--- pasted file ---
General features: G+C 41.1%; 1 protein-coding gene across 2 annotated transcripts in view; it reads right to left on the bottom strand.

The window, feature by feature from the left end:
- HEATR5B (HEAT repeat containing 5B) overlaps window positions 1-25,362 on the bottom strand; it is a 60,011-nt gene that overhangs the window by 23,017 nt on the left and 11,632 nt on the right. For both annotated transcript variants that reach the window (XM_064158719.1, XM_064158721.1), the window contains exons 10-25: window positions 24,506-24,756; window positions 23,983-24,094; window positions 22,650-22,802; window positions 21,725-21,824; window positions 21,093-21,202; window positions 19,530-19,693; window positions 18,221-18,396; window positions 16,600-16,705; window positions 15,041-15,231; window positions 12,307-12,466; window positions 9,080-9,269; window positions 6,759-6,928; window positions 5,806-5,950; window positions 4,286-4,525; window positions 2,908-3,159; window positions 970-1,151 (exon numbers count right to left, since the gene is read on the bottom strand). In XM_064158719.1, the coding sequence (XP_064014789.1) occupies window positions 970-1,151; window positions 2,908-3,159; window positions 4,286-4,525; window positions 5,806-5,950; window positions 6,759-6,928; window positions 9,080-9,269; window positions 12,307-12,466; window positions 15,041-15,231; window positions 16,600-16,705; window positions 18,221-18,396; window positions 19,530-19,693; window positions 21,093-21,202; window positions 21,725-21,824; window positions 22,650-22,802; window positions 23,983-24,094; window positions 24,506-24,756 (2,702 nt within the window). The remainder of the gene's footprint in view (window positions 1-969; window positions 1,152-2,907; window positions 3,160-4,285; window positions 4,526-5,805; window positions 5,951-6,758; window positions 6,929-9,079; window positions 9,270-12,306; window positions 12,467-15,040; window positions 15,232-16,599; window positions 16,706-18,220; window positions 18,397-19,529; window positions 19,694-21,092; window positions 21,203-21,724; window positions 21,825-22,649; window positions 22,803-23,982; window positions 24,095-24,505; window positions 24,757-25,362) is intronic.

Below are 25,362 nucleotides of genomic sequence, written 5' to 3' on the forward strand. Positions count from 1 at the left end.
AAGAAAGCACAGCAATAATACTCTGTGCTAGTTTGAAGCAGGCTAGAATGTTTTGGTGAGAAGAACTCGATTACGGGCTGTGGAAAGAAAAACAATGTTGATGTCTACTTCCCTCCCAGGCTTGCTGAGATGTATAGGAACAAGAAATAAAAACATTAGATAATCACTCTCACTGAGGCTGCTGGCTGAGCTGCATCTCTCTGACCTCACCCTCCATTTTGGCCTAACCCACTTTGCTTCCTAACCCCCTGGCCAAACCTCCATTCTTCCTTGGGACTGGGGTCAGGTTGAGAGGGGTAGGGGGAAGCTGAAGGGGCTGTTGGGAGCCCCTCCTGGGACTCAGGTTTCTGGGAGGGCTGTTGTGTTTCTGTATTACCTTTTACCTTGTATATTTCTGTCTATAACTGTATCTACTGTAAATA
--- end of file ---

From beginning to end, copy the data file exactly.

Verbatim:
General features: G+C 41.1%; 1 protein-coding gene across 2 annotated transcripts in view; it reads right to left on the bottom strand.

The window, feature by feature from the left end:
- HEATR5B (HEAT repeat containing 5B) overlaps window positions 1-25,362 on the bottom strand; it is a 60,011-nt gene that overhangs the window by 23,017 nt on the left and 11,632 nt on the right. For both annotated transcript variants that reach the window (XM_064158719.1, XM_064158721.1), the window contains exons 10-25: window positions 24,506-24,756; window positions 23,983-24,094; window positions 22,650-22,802; window positions 21,725-21,824; window positions 21,093-21,202; window positions 19,530-19,693; window positions 18,221-18,396; window positions 16,600-16,705; window positions 15,041-15,231; window positions 12,307-12,466; window positions 9,080-9,269; window positions 6,759-6,928; window positions 5,806-5,950; window positions 4,286-4,525; window positions 2,908-3,159; window positions 970-1,151 (exon numbers count right to left, since the gene is read on the bottom strand). In XM_064158719.1, the coding sequence (XP_064014789.1) occupies window positions 970-1,151; window positions 2,908-3,159; window positions 4,286-4,525; window positions 5,806-5,950; window positions 6,759-6,928; window positions 9,080-9,269; window positions 12,307-12,466; window positions 15,041-15,231; window positions 16,600-16,705; window positions 18,221-18,396; window positions 19,530-19,693; window positions 21,093-21,202; window positions 21,725-21,824; window positions 22,650-22,802; window positions 23,983-24,094; window positions 24,506-24,756 (2,702 nt within the window). The remainder of the gene's footprint in view (window positions 1-969; window positions 1,152-2,907; window positions 3,160-4,285; window positions 4,526-5,805; window positions 5,951-6,758; window positions 6,929-9,079; window positions 9,270-12,306; window positions 12,467-15,040; window positions 15,232-16,599; window positions 16,706-18,220; window positions 18,397-19,529; window positions 19,694-21,092; window positions 21,203-21,724; window positions 21,825-22,649; window positions 22,803-23,982; window positions 24,095-24,505; window positions 24,757-25,362) is intronic.

Below are 25,362 nucleotides of genomic sequence, written 5' to 3' on the forward strand. Positions count from 1 at the left end.
AAGAAAGCACAGCAATAATACTCTGTGCTAGTTTGAAGCAGGCTAGAATGTTTTGGTGAGAAGAACTCGATTACGGGCTGTGGAAAGAAAAACAATGTTGATGTCTACTTCCCTCCCAGGCTTGCTGAGATGTATAGGAACAAGAAATAAAAACATTAGATAATCACTCTCACTGAGGCTGCTGGCTGAGCTGCATCTCTCTGACCTCACCCTCCATTTTGGCCTAACCCACTTTGCTTCCTAACCCCCTGGCCAAACCTCCATTCTTCCTTGGGACTGGGGTCAGGTTGAGAGGGGTAGGGGGAAGCTGAAGGGGCTGTTGGGAGCCCCTCCTGGGACTCAGGTTTCTGGGAGGGCTGTTGTGTTTCTGTATTACCTTTTACCTTGTATATTTCTGTCTATAACTGTATCTACTGTAAATA